Returning to the St. Louis Chess club in the upscale Central West End neighborhood for round 9 on the Men’s side and round 8 on the Women’s. Akobian lost as black against Shankland to shake-up the standings.
Shankland was able to create a very active position trading his rook for two superior minor pieces while Akobian’s h8 rook was locked in its own private jail.
Shankland bishops end up dominating the board after Akobian forces the trade of queens. Kamsky and Onischunk both drew their matches.Alex Lenderman returns to form beating wunderkind Daniel Naroditsky. The game was very even until black blundered on the 48th move. Josh Friedel is making the tournament interesting as he climbs back into contention defeating tournament cellar dweller Erenburg. At the conclusion of the round Lenderman and Akobian were again tied for first with 6 points. Kamsky and Friedel each had 5.5 points.
Aleksandr Lenderman – Daniel Naroditsky, U.S. Chess Championship 2014
Sam Shankland – Varuzhan Akobian, U.S. Chess Championship 2014
The 8th round for the women featured the pre-tournament favorites squaring off with Irina Krush defeating Ana Zatonskih. This win brought Krush even with rival Zatonskih with 6 points in the tournament. The game was the same as Hagen vs Lewtak in 2013 until move 16. The rest of the game saw Krush create much more active pieces especially the rooks and take Zatonskih’s pawns off the board. Tatev Abrahamyan defeated Eswaran to remain only a half point behind the co-leaders. Foisor defeated Ni and the other two matches ended in draws.
Round 10 for the men saw little change in the leaders with most games ending in draws. Shankland did however continue his destruction of tournament contenders beating Josh Friedel with the black pieces. Shankland started the tournament slow but gained momentum it seems in his role as the spoiler. The loss ended any chance Friedel had of winning the tournament as the co-leaders Lenderman and Akobian were each a point ahead of Friedel and were scheduled to play each other in round 11. Kamsky still remained alive for the title a half point behind the leaders and hoping for a draw in the next round in the Lenderman – Akobian match. Sergey Erenburg defeated Gareev to move into a last place tie with Molner.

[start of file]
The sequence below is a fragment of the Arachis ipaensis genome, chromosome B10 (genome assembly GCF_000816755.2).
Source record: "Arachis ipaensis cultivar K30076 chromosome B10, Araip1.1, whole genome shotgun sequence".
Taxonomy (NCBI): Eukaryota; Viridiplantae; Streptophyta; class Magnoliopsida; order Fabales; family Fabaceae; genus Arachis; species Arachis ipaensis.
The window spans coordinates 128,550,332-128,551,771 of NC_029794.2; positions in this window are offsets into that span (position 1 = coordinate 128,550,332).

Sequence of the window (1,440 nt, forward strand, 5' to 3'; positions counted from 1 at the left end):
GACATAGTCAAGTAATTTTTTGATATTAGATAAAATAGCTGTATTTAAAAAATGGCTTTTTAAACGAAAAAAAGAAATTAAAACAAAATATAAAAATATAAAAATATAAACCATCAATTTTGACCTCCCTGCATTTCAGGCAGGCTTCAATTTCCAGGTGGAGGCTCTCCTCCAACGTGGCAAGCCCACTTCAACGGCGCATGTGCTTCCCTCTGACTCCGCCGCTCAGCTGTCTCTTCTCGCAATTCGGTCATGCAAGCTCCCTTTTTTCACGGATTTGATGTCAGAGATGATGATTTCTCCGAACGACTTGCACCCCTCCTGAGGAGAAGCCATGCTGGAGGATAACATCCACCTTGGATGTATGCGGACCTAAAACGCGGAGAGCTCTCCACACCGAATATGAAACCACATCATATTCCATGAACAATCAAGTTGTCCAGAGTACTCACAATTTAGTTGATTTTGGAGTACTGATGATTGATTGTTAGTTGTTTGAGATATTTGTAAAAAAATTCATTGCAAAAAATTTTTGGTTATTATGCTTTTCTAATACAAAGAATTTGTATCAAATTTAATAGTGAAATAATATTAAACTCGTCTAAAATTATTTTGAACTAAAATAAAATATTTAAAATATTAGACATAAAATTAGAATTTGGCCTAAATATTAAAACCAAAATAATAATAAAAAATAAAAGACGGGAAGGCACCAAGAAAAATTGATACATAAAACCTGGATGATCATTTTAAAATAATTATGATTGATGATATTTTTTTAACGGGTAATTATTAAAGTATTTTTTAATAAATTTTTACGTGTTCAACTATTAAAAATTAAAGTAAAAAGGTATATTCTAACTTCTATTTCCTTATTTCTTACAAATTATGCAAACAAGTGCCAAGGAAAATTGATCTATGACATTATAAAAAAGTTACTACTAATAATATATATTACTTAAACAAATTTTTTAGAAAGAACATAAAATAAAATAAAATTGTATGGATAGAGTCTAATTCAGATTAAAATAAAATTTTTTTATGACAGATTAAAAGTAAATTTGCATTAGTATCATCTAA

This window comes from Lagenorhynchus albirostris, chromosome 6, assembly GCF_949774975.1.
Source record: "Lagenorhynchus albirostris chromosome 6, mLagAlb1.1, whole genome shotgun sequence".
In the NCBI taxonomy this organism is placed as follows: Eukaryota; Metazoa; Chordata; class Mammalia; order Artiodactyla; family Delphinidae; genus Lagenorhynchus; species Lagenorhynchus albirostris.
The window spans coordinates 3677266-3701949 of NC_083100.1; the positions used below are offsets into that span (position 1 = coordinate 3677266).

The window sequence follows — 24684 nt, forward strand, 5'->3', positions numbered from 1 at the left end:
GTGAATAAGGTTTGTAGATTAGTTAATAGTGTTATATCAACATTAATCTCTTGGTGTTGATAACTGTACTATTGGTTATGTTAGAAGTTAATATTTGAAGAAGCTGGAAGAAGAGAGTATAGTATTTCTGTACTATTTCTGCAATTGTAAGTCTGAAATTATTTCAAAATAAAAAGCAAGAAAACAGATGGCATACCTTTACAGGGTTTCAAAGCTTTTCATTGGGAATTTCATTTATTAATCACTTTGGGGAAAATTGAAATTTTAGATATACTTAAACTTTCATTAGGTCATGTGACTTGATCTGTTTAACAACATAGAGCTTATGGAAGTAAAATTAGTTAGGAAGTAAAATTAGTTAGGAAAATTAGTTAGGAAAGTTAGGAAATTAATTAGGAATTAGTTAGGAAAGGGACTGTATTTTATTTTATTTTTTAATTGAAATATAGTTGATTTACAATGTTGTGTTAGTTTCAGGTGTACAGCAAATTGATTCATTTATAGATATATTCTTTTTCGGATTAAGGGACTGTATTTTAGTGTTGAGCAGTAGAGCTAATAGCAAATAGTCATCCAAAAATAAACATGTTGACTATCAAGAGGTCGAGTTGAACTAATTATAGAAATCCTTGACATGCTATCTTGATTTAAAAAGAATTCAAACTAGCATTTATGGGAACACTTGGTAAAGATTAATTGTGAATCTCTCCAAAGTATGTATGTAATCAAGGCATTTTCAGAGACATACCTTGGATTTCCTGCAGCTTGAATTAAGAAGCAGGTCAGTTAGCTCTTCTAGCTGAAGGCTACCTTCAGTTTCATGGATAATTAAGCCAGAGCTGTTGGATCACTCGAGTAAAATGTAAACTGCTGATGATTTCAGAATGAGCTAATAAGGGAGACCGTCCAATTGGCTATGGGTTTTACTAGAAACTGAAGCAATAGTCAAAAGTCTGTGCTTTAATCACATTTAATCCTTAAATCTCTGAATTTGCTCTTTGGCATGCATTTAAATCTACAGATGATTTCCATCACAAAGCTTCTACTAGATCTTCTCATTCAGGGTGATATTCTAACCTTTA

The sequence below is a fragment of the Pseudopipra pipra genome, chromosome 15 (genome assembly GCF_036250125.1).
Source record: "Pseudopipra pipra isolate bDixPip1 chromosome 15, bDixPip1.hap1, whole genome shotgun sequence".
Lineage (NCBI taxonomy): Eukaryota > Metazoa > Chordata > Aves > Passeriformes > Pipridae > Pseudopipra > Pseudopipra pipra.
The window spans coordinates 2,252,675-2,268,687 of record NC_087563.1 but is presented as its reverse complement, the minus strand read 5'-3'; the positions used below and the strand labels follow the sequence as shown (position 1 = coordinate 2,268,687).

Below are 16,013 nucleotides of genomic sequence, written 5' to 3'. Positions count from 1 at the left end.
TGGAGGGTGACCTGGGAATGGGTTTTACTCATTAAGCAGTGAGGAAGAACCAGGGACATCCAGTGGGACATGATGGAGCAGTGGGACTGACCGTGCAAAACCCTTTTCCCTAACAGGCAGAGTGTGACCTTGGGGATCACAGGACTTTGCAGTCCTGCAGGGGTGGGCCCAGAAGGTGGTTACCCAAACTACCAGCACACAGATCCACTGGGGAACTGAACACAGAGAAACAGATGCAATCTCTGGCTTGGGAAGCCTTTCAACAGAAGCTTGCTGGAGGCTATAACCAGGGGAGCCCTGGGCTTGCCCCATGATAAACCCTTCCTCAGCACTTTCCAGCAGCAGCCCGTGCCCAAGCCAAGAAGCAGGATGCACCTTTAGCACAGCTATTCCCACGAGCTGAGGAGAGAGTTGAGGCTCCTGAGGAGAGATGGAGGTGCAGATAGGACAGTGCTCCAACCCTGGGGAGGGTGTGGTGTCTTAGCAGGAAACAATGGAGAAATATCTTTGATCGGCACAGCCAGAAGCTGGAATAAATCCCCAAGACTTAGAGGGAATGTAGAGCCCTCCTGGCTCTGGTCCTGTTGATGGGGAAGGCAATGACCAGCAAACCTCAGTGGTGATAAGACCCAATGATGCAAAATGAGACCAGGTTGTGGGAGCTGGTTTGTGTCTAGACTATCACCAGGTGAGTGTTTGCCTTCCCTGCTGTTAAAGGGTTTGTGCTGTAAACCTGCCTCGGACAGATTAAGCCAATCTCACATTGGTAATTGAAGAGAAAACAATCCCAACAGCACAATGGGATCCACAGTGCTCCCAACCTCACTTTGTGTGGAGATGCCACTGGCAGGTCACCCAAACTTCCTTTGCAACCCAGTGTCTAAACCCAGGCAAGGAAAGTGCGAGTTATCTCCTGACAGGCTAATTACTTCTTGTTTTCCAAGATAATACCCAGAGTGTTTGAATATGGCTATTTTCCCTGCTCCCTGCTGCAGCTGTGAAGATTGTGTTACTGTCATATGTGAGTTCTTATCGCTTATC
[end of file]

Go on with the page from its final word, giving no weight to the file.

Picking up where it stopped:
The 11th and final round for the men went as hoped for Gata Kamsky as he defeated Josh Friedel and Lenderman and Akobian drew. Erenburg defeated last year’s runner up Ramirez to end a disappointing tournament for Ramirez as he finished in 11th place after his great play in 2013. Naroditsky finished off Molner with the white pieces. Naroditsky finished off the tournament tied for 4th with Shankland. In the end Lenderman, Akobian and Kamsky all were tied with 7 points. Akobian and Lenderman were scheduled to play an Armageddon match the following day for the right to play Kamsky for the championship.
The 9th and final round for the women saw both Zatonskih and Krush draw their games and Abrahamyan defeat Baginskate to force a three way tie for first. Melekhina defeated Zenyuk while Foisor defeated Eswaran.
The Armageddon matchs saw Akobian defeat Lenderman in a game he only needed a draw as black and Zatonskih and Abrahamyan draw with Abrahamyan advancing as black. The rapid finals saw Kamsky and Akobian draw the first match with Kamsky having the black pieces. Kamsky was able to force a nice win as white to repeat as champion. On the women’s side, Krush won the first game and needed only a draw in the second game against Abrahamyan to repeat as champion. Abrahamyan pushed the position for the win in the final game but in the end it was not enough and she could only manage a draw which gave Krush the championship.
The tournament was dynamic as usual with some beautiful chess at times and some missed opportunities. Kamsky showed why he is the elder statesmen of the tournament. Krush had a bit of a down performance after her great year that saw her attain the GM title. More questions come out of this tournament than answers.
Can Alex Lenderman build on this tournament and become more of a force in US chess? Dainel Naroditsky seems poised to make a jump to the next level. On the Women’s side will Krush continue to play the women’s championship or could we she make a strong push in strength and compete on the overall side? The money may end up being less due to the fact she appears nearly guaranteed a top 3 finish on the women’s side. Can Abrahamyan make a push to finally win the women’s side?
Of course, the biggest wild card is the youngster Eswaran. How high can she get as a chess player? Would be interesting to see her compete in the US Juniors against the likes of Sevian, Troff, Geoffrey Jong and other up and coming US players.
Check our other tournament reports:
- US Chess Championship 2014: Review (rounds 1-4)
- US Chess Championship 2014: Review (rounds 5-7)
- Zürich Chess Challenge 2014: Final Report
- Zürich Chess Challenge 2014 Day 1: “All is well that ends well!”
- Women’s FIDE Grand Prix 2013: Round 1
- Women’s FIDE Grand Prix 2013: Round 2
Credits: images and games used in this article are from the official U.S. Chess Championship website.